By Bryon Moyer, Teja Technologies, Inc. Mar 15 2006 (11:00 AM), Embedded.com
Embedded system design is a dance between software and hardware. The question is, which of the two gets to call the tune? Who leads? Who controls the relationship?
On the one hand, it is the hardware that really does the work. On the other hand, the ultimate functionality of the system tends to be in the software, with the hardware supporting that effort. Hardware and software engineers may have differing opinions as to which of those spins is more accurate.
In reality, system hardware and software are defined together at a high level. Board content, memory size, I/O, and other such pieces of support hardware are provided to address the needs of the functions to be executed by the software. But at a lower level, once a processing engine is picked, the on-chip computational resources are fixed and immutable.
Any changes to this fixed structure have to be managed through patching with separate accelerator chips. As soon as the processor decision is concrete, there is a shift from a process of designing hardware to meet the software needs to a process of working the software to ensure it fits within the constraints of the processor or processors (in the case of a multi-core implementation).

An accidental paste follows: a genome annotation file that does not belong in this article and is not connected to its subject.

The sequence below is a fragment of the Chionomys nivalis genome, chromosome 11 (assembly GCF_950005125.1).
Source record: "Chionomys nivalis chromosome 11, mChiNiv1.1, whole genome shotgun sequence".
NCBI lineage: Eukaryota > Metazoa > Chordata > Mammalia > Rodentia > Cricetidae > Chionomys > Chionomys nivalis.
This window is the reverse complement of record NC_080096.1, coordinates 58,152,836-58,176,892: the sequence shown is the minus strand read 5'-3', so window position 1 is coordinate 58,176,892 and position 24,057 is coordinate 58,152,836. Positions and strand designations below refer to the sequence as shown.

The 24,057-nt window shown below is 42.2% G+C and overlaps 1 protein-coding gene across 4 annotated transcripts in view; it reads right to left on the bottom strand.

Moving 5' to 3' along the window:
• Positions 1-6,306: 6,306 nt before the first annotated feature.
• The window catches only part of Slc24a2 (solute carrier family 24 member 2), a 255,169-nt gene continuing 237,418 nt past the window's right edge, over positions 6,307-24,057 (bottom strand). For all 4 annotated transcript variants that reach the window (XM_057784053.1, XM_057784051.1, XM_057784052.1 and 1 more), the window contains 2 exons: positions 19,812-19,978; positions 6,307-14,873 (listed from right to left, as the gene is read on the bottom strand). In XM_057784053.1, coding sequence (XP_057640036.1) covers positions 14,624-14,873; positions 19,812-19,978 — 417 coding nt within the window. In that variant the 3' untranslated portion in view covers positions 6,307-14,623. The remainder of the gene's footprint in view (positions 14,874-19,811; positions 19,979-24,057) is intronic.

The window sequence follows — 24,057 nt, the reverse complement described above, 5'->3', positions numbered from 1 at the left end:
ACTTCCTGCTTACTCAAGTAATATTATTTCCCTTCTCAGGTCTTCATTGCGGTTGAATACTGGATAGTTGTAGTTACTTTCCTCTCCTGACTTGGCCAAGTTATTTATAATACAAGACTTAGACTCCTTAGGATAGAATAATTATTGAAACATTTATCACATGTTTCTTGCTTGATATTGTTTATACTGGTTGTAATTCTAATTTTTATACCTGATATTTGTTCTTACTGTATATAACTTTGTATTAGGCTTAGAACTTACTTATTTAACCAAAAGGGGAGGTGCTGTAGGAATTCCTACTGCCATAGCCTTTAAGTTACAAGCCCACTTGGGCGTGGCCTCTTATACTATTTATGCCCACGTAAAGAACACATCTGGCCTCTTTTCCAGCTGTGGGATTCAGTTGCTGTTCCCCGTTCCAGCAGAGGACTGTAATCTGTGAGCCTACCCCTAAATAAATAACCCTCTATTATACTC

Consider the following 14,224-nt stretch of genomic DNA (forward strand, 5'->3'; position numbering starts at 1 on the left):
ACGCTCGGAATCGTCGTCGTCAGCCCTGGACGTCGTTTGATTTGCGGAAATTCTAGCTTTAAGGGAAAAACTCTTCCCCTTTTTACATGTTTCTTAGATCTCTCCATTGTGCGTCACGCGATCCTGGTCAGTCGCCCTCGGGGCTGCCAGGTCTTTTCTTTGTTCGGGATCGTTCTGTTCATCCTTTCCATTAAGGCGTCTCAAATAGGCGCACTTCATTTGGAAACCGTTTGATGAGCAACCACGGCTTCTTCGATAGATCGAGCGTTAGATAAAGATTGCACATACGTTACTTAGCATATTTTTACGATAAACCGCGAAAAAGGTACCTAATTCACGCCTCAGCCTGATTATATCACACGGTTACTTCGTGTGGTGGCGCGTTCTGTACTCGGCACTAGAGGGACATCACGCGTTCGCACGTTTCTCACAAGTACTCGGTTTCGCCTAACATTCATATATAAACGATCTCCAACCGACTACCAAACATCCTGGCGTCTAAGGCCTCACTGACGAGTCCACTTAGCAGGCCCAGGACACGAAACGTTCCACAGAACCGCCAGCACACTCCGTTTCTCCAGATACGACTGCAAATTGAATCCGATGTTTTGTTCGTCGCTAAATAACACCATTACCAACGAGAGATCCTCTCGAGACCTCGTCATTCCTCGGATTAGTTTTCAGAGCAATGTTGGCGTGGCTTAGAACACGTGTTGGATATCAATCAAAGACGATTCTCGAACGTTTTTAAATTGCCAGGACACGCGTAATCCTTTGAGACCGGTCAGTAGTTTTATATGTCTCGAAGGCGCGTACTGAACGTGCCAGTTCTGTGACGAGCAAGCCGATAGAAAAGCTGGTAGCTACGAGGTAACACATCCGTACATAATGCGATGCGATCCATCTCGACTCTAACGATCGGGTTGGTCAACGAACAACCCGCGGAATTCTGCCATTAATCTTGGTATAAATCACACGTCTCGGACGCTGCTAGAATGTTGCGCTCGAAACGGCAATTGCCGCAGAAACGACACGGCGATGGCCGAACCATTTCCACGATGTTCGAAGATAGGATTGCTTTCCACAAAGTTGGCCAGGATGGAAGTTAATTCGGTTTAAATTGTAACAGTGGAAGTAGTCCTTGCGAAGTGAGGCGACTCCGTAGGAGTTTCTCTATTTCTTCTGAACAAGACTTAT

This is intensified in embedded design, where resources are relatively scarce and performance may be mission-critical. From here on, the hardware leads the dance, and the software follows. The software becomes an enabler in a codependent relationship that caters to the sometimes unreasonable needs of the hardware.
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